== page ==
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How to Protest Legally?

The United States has been dealing with civil unrest from various events as far back as the 18th century. Recently, the country has been reeling from ongoing protests and riots resulting in more than 10,000 arrests. If you plan on attending one of these events, the state of California has specific laws about how to protest legally and how to interact with law enforcement. Knowing your rights beforehand and understanding the law can keep you from an arrest that can lead to jail and expensive fines.

The implications of an arrest in California and a potential conviction can have far-reaching deleterious effects on a defendant’s life. If you were arrested, don’t consider it a small matter. It is critically important that you understand what the penalties you face are and how to move forward in the most effective and favorable way possible.

The Los Angeles criminal defense attorneys at the Manshoory Law Group exclusively practice criminal defense law and can prepare and present a customized defense for you based on the details of your case.

Attend a Protest in California

What Happens If You are Arrested for Battery on a California Peace Officer?

Under Penal Code 243b and PC 243c, you will be arrested for battery on a California police officer if you actively and aggressively touch a protected official in a harmful way or in another abusive manner. This intentional act is unlawful and will get you into legal trouble if you have been found doing it.

These laws though are only applied to specific officials while they are acting in their professional capacity. In other terms a police officer, for instance, when off-duty cannot assert privileges associated with battery laws if an incident arises with another civilian. 

Protected officials in California are:

  • Police officers
  • Custodial officers
  • Firefighters
  • Emergency medical technicians 

To clarify what acts would be considered battery on a police officer in California, these are some examples:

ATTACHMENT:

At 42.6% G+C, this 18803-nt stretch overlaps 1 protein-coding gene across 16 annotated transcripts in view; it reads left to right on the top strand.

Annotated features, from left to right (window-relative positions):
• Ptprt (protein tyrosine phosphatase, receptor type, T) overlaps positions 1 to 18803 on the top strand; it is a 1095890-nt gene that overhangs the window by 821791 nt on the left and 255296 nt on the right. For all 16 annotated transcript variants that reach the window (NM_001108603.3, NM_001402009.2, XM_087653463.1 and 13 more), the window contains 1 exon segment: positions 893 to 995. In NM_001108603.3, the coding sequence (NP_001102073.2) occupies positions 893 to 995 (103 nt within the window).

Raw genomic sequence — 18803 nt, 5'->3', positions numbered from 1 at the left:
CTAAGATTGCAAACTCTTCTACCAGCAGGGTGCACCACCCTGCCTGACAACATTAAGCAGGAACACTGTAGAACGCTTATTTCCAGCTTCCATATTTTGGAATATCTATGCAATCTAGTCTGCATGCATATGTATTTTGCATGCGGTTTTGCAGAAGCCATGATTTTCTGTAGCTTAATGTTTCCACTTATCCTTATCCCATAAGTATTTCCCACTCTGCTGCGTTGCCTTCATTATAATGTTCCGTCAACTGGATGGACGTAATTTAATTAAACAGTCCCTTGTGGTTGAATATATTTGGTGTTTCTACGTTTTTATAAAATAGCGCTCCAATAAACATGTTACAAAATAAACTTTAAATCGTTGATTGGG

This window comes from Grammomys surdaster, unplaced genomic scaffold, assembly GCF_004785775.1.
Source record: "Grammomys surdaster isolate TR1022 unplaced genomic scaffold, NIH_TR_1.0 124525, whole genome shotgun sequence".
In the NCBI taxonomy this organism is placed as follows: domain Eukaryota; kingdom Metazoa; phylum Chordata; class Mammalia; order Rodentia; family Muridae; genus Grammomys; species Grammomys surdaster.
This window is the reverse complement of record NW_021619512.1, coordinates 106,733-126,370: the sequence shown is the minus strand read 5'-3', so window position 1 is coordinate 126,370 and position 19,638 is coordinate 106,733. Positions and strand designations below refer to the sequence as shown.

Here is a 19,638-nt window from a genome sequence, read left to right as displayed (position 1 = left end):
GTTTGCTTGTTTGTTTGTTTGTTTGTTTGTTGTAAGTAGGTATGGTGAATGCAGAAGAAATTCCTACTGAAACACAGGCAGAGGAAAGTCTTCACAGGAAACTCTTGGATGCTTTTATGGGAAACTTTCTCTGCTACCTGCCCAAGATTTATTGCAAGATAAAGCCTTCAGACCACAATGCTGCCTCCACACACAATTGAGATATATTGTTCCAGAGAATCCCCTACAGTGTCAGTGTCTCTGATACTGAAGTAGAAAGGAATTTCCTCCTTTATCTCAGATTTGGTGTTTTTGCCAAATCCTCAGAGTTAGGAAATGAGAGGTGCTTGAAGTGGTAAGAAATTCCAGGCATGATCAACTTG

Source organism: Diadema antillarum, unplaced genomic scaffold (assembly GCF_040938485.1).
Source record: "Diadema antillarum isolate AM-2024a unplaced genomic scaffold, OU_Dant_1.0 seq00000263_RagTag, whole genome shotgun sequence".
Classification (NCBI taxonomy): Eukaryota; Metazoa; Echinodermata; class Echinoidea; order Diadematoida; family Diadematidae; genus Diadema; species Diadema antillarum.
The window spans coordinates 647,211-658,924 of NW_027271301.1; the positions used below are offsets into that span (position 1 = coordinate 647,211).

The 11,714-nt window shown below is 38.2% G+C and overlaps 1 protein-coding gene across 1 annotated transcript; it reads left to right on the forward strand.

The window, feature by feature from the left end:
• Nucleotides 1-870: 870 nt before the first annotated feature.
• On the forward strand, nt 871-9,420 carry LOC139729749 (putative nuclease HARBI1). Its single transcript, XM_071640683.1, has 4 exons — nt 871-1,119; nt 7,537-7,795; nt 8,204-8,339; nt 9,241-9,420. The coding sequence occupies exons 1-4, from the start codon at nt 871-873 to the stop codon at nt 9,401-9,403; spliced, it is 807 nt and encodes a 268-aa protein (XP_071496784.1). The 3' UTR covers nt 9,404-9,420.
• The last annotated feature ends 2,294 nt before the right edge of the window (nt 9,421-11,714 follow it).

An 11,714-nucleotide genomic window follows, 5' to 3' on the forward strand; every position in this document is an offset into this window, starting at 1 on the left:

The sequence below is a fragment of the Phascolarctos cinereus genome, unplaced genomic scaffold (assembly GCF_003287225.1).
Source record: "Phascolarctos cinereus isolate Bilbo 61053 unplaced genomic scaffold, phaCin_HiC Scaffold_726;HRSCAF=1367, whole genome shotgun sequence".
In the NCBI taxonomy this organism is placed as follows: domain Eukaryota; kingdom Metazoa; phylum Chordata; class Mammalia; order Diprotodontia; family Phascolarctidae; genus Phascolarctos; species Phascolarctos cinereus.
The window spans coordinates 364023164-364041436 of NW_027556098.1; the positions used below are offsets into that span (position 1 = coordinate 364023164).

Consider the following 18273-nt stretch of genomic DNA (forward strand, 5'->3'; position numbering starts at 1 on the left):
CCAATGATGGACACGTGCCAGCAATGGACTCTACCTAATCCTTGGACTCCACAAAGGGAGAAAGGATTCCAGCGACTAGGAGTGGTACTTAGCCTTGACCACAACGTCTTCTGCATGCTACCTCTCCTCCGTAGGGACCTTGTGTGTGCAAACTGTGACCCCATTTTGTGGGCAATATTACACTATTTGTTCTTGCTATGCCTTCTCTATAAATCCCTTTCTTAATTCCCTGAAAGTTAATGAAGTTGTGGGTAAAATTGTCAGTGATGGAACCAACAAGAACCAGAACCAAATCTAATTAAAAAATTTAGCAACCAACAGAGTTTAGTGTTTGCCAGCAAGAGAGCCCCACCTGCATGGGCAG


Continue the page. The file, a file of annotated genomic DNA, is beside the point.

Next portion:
• Being uncooperative during an arrest and slapping, scratching, or trying to stomp on the official’s feet.
  • Propelling rocks, frozen water bottles, and other dangerous debris at an officer during a California protest.

Typically, battery on a peace officer in California will be a misdemeanor. The resulting punishments include being sent to county jail for as long as a year and also the potential of having to pay a fine as high as $2,000. Because battery on a police officer can be a wobbler crime based on what happened during the incident, the penance may increase substantially.

If the crime is deemed to be a wobbler this essentially gives a prosecutor the ability to decide if they are going to elevate the charges to a felony. If this happens, a defendant will face increased time in county jail for as long as three years as well as the possibility of a $10,000 fine if convicted.

The Los Angeles criminal defense lawyers at the Manshoory Law Group understand how important it is to fiercely defend individuals who are arrested for alleged crimes. You are innocent until proven guilty and for the best legal defense possible, call the Manshoory Law Group to schedule your free case evaluation at (877) 977-7750.

Shaheen Manshoory
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